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Delhi’s Pollution Brings Down The Diwali High

Many environmentalists agree and point out that emergency measures taken during the smog season will not fix Delhi’s pollution crisis

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diwali, delhi, pollution
Customers flock to markets selling gifts and sweets for the Hindu festival of Diwali. VOA

It is the time of the year when Indians hit the roads to distribute gifts and sweets to friends and family, visit colorful “Diwali bazars” and party as they gear up to celebrate the main Hindu festival of Diwali on November 7. But in the Indian capital, there is a party spoiler: a deadly haze of pollution that has prompted calls to minimize exposure to the dirty air and is making some pack up and leave the city during the festival.

Grey smog shrouds New Delhi and satellite towns as winter approaches and authorities have advised citizens to avoid strenuous outdoor activity, take only short walks, shut windows, reduce use of private vehicles and wear masks as a precaution.

A range of emergency measures has also been announced to reduce air pollution, such as a temporary ban on construction activity and coal and biomass based industries starting Thursday.

Pollution, Delhi
As pollution levels spike, Delhi and its satellite towns are enveloped in a haze of smog. VOA

The measures kick in as the level of PM2, the tiny particulate matter that can dangerously clog lungs exceeded by more than six times the safe limit set by the World Health Organization. Earlier this year, WHO named Delhi as the world’s most polluted megacity — the city and its surrounding towns are home to 19 million people.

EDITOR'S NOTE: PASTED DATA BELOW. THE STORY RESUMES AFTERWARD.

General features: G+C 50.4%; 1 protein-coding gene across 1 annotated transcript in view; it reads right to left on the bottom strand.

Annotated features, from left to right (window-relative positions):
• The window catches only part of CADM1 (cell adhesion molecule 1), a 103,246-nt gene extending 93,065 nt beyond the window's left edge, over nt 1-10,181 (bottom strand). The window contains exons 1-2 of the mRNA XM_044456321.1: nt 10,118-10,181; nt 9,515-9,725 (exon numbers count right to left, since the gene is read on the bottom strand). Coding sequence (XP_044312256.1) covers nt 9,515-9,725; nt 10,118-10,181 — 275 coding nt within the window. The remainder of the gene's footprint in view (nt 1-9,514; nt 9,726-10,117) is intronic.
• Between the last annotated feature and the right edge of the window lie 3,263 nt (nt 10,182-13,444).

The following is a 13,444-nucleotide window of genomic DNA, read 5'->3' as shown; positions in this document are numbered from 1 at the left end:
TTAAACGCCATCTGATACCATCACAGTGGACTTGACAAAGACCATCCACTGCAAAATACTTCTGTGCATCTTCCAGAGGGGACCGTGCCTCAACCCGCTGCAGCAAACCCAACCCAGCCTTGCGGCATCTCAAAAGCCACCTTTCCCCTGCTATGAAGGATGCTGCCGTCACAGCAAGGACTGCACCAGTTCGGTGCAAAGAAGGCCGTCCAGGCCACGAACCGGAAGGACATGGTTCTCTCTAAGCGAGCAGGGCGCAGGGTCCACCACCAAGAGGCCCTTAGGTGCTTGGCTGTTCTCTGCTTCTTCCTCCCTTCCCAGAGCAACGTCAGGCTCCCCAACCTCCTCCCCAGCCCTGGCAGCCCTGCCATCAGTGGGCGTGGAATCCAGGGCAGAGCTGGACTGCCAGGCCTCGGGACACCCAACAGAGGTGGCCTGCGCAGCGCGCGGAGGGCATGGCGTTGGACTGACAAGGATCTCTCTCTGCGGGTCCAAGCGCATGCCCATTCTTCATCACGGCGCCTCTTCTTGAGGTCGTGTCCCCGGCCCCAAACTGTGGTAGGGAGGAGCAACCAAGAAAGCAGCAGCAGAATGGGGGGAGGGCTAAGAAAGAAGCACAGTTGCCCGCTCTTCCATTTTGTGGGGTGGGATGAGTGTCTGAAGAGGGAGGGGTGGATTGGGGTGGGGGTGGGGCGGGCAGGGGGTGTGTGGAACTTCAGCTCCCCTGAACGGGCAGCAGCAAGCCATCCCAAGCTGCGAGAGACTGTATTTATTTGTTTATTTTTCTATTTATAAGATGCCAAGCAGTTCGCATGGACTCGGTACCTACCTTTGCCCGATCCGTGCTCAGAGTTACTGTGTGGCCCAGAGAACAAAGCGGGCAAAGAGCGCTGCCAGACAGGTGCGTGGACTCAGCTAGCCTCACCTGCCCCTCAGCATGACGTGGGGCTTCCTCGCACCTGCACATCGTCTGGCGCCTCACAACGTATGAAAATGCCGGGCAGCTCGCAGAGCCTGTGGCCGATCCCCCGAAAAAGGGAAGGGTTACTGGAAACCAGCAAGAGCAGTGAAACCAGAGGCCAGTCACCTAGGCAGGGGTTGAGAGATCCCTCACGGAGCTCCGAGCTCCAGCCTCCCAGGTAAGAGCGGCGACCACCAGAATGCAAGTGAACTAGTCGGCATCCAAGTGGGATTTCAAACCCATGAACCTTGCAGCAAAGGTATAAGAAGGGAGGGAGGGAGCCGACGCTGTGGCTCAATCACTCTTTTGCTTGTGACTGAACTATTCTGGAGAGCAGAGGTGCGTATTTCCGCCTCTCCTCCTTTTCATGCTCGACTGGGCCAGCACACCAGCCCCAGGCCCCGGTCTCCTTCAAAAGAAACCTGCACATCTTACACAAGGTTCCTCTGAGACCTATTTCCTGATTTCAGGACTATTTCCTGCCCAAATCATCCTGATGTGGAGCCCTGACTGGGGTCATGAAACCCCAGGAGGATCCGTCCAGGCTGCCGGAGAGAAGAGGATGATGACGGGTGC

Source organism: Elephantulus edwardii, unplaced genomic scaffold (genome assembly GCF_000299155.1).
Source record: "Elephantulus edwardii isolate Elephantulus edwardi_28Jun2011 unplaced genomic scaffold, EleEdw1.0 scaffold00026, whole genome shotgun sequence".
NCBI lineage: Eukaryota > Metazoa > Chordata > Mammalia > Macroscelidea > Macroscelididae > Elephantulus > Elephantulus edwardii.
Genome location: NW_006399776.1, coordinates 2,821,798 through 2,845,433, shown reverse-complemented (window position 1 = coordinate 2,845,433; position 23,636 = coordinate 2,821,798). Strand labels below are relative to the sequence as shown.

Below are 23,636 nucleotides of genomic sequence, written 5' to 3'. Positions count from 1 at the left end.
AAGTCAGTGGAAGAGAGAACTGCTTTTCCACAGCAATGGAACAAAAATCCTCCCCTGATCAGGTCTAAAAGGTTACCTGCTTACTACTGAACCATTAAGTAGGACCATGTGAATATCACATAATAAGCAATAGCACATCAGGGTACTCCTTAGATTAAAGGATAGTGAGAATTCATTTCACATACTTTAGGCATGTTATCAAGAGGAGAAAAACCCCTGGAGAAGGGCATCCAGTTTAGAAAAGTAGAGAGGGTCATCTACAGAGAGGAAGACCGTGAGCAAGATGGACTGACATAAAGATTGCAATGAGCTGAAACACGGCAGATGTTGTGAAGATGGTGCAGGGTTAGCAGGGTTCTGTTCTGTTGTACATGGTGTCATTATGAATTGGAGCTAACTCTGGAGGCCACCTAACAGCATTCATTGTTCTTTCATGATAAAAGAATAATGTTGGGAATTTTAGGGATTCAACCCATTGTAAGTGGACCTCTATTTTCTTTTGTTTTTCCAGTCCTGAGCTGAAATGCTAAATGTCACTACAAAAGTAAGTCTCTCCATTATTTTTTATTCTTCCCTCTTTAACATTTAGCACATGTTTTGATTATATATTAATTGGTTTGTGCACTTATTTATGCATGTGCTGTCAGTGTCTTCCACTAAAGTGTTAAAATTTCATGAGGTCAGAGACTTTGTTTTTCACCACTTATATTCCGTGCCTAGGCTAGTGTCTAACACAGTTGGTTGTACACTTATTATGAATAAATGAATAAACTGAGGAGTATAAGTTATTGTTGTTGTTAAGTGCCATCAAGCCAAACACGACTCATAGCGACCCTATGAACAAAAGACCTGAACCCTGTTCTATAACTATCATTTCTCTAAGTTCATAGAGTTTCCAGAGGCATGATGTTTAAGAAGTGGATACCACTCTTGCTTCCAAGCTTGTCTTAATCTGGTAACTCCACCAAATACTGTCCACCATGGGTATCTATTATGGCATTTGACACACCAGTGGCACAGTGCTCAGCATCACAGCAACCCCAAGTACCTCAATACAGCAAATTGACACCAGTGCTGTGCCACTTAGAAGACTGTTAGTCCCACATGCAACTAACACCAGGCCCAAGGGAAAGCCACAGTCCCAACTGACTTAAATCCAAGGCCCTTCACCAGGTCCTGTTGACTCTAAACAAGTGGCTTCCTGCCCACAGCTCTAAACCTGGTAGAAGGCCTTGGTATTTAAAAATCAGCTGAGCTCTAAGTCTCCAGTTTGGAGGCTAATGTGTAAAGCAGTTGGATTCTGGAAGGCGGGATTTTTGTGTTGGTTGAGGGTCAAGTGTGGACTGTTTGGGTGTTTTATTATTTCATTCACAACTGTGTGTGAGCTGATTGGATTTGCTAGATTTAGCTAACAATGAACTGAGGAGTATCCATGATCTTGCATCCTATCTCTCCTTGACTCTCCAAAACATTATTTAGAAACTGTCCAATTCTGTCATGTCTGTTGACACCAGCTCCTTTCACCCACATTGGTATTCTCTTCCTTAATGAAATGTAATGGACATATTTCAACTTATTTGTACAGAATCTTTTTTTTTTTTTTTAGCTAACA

“There are pollution hotspots in the city where we have seen levels that are hitting serious levels,” says Anumita Roy Chowdhury, Executive Director, Research and Advocacy at the Center for Science and Environment in New Delhi. “But at least the action has started and we are hoping the emergency response will help.”

The pollution in the city and surrounding towns is a toxic mix of of dust, fumes from vehicles, burning of waste and polluting industries, and has been exacerbated with explosive growth. It worsens at this time of the year as farmers set fire to thousands of hectares of farmland in neighboring states, Diwali revelers set off firecrackers and still winter air keeps pollutants hovering over the city.

Delhi, pollution
A Board shows pollution levels as “very poor” in New Delhi. VOA

Authorities have launched a campaign to prevent farmers from burning crop residue, which helps them prepare the fields for the next harvest without incurring heavy labor costs. The acrid smoke from the fields billows towards Delhi, becoming one of the major triggers for the city’s deadly smog.

State authorities are optimistic the number of fires has been reduced as the government offers subsidies on equipment that enables farmers to plant the new crop with the stubble still in the fields and imposes fines on those who still light up the residue on their fields. But thousands of resentful farmers continue to burn the stubble, saying it is easier to pick up a matchstick and pay the penalty rather than invest in the equipment.

Others grumble the additional expense is cutting into already slim farm profits and leaving their crop more vulnerable to pests like rats.

Delhi, diwali
Customers flock to markets selling gifts and sweets for the Hindu festival of Diwali.. VOA

“We don’t like scorching mother earth, but only when you work at the ground level you know the challenges you face,” said Vinod Kumar, who has a 16-hectare farm in Karnal in neighboring Haryana state. He does not find it viable to plant the new crop with the stubble still standing in the fields. “The taller stubble has to be set on fire.”

Even as crop fires rage, an ease on a ban on firecrackers by the Supreme Court has intensified New Delhi’s pollution worries. The top court rejected calls for an outright ban and said “green crackers” would be allowed for a two-hour window on Diwali.

But many in the country, including shops selling firecrackers, appeared clueless about what is an environmentally safe firework. They are doing brisk business — many in the city are loath to give up the age-old custom, which they see as an intrinsic part of Diwali celebrations despite several campaigns urging people to stay away from firecrackers.

firecrackers, pollution
India’s top court has allowed the sale of “green” firecrackers but no one is sure whether those available in markets comply. VOA

Doctors are already advising people suffering from respiratory problems to leave the city and those who can afford to heed the warning are taking it seriously.